5. We also have many benefits – for instance, Churches (and other houses of worship) are tax exempt. As a Christian, I am happy about this – but why do we get this advantage that saves Christians tens of billions of dollars each year? It is only a recent exemption (I would have to double check, but I believe late 70’s).

    6. Finally, as straight Christians, the advantages that we get are tremendous. Christians or non-Christians that are not straight or are single do not get the 172 rights and privileges that our government gives straight people – including, on average, 200,000 dollars, in tax advantages on average over the course of a lifetime. As straight married people, you and I have more rights and advantages than single or gay people in most states.

    — These six reasons (and others) are reasons that I just don’t understand the Christian discrimination argument (or that we are less of a Christian nation than we previously were). While there are some incidents of discrimination against Christians, generally, we do not have to fear violence, our houses of worship being burnt down (or bombed, or not allowed to be built in the first place), being harassed by authorities because of our religious beliefs, or many other forms of discrimination. While I can see some people claim that boycotting Chik-fil-A is discrimination – I do not understand it at all. Boycotting is a right that has been used since our founding and has frequently been used by Christians (JC Penney recently had boycotts for having Ellen as their spokesperson and another boycott for having same sex couples in their ads – and I could name 100s of other times Christians have boycotted groups – usually for being pro-LGBT, Muslim, or even Mormon). Boycotting (and showing support for Chik-Fil-A) is a fundamental part of the first amendment and not discrimination.

    As far as having crosses or other religious items in the public square – this Christmas look for how many Christian scenes are in the public square – then look for how many Muslim or Atheist scenes there are… We clearly have the advantage there. We have ”God” on our currency (which I am very against – attaching God to the symbol of Mammon is disturbing to me) and Christian symbolism throughout our public documents and debate. Every modern president has been a professing Christian (though, depending on how you feel about Mormonism, that might change with this election). There has only been one open atheist and one Muslim in Congress and none in the Senate (despite our religious demographics being very different than at our Founding). So, we are represented much more than any other faith and receive advantages because of that representation.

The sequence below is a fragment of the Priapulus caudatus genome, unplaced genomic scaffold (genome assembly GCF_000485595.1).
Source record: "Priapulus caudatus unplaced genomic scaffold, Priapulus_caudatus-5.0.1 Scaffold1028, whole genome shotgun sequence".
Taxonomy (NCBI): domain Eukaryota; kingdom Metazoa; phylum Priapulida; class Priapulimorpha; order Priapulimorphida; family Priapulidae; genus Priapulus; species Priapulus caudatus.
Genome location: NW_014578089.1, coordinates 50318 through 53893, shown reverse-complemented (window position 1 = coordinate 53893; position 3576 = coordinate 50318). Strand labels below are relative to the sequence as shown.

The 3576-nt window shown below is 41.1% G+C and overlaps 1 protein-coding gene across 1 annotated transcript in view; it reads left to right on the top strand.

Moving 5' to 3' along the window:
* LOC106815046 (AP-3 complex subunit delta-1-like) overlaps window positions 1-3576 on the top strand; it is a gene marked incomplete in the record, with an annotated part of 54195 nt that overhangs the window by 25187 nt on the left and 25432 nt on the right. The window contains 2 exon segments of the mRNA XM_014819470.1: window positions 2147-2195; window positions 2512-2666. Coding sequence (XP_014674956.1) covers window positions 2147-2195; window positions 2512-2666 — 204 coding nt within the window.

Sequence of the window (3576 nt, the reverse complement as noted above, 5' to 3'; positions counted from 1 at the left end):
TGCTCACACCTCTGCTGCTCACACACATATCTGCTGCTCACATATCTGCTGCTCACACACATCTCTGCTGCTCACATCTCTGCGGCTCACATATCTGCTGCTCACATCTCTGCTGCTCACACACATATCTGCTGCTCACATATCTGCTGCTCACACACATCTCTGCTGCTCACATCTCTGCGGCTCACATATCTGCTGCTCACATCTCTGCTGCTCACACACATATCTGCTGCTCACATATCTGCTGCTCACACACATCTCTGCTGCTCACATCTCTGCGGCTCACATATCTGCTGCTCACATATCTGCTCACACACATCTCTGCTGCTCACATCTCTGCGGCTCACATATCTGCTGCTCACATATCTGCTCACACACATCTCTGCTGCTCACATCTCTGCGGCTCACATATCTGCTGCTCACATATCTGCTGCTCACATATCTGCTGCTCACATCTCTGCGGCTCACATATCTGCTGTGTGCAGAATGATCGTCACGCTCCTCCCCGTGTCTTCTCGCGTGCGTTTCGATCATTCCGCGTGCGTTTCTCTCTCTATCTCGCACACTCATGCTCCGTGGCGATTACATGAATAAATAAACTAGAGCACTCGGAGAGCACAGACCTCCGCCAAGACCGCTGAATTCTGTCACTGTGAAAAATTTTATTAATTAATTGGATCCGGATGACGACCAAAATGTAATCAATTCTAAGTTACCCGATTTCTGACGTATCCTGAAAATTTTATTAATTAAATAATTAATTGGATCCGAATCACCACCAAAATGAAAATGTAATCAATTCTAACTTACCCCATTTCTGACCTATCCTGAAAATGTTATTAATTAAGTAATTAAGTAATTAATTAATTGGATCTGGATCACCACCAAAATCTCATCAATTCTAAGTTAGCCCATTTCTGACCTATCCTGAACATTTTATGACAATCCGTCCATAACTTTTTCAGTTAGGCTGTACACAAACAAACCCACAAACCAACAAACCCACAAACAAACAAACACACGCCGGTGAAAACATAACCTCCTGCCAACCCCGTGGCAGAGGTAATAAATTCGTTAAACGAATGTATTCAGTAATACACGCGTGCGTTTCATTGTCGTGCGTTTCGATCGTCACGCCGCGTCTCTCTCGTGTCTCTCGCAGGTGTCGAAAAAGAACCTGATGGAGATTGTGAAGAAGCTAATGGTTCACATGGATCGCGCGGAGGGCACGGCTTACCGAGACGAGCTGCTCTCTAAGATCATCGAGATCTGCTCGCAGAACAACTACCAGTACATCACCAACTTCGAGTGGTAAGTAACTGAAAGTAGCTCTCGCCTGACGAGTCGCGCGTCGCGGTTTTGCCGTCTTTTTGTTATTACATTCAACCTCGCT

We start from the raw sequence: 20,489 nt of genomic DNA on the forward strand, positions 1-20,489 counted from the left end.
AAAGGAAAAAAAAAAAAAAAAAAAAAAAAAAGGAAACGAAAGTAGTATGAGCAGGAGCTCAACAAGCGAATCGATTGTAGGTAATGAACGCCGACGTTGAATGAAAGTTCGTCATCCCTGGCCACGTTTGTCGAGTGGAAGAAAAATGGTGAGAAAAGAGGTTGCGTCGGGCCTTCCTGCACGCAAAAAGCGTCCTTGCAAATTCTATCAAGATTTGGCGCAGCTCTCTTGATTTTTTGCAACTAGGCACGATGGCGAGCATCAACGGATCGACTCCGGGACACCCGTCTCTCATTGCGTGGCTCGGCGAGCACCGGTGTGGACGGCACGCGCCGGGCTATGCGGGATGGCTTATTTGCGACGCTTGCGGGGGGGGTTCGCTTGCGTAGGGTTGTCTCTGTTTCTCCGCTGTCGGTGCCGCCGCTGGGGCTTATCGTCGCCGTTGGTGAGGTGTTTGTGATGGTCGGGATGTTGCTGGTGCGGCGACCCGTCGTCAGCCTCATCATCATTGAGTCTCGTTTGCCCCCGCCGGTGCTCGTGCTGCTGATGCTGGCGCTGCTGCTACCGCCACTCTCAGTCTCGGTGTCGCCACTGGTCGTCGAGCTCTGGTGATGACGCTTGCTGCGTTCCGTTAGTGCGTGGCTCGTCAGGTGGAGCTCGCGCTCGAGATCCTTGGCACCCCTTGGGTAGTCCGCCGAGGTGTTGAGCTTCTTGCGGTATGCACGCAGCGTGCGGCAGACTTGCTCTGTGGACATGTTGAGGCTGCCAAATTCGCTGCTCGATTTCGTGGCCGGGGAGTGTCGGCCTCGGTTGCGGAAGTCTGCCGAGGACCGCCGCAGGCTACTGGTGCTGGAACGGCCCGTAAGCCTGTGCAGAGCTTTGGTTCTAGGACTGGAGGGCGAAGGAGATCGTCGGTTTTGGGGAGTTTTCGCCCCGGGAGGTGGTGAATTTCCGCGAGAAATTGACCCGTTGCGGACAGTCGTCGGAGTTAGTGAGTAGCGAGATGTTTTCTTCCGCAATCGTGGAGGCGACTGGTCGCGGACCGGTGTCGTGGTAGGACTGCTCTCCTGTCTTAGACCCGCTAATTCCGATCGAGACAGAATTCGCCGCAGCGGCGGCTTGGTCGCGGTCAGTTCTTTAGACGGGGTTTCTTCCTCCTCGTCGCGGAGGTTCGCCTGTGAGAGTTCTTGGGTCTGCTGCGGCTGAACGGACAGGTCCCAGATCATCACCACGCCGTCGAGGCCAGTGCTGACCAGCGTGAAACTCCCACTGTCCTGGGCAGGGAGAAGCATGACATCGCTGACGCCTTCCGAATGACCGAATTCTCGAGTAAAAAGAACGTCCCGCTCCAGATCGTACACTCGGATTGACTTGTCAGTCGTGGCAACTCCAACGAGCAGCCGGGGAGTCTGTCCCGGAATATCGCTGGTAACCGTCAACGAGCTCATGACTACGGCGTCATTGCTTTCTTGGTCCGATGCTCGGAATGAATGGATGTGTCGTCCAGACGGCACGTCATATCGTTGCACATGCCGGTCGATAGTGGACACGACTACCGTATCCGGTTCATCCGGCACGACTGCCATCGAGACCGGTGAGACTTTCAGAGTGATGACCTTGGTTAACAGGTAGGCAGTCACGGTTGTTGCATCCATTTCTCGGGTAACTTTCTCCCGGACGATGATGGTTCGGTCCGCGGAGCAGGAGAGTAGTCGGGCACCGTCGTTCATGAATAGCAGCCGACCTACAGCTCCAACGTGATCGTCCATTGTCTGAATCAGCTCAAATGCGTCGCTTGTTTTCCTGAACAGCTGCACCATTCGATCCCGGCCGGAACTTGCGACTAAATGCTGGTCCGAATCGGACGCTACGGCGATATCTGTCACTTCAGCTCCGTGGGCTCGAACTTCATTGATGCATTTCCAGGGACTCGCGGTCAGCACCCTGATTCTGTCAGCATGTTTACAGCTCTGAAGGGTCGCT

Since WW2, God in the public square has increased even more, with ”In God we Trust” showing up on money in 1956, ”under God” added to the Pledge of Allegiance in 1954, a national day of prayer being celebrated annually at the White House, and Christian symbolism appearing throughout government buildings more in the last 50 years than the previous 150 combined. I am not saying these are bad things – just advantages in America that Christians have that no other religion gets.

    So, with Christians receiving so many benefits and other faiths so much discrimination in the US, I feel as if I live in a different country than you have expressed in posts like this. My question – after reading about my experiences with people of other faiths and discrimination – shouldn’t we be thankful for how blessed we are in this regard? That we have so many religious freedoms, more than any other faith in the US and more than most other countries? Thanks for your thoughtful post as always, I just have a hard time seeing where you are coming from in this post – perhaps further explanation would help?

    1. Jeff, I won’t have time to respond more fully for a couple of days but I do want you to know I took a glance at your comments and I honestly agree with much of what you are saying. However, over the years I have seen trends evolving that have powerful, long-term implications.

      I think your emphasis on thankfulness is entirely appropriate. I probably wouldn’t have even included these posts except that these trends fit hand in hand with what transpired with Adam & Eve in the Garden.

      I do appreciate your thoughtful comments and will give them more consideration when I have a little more time.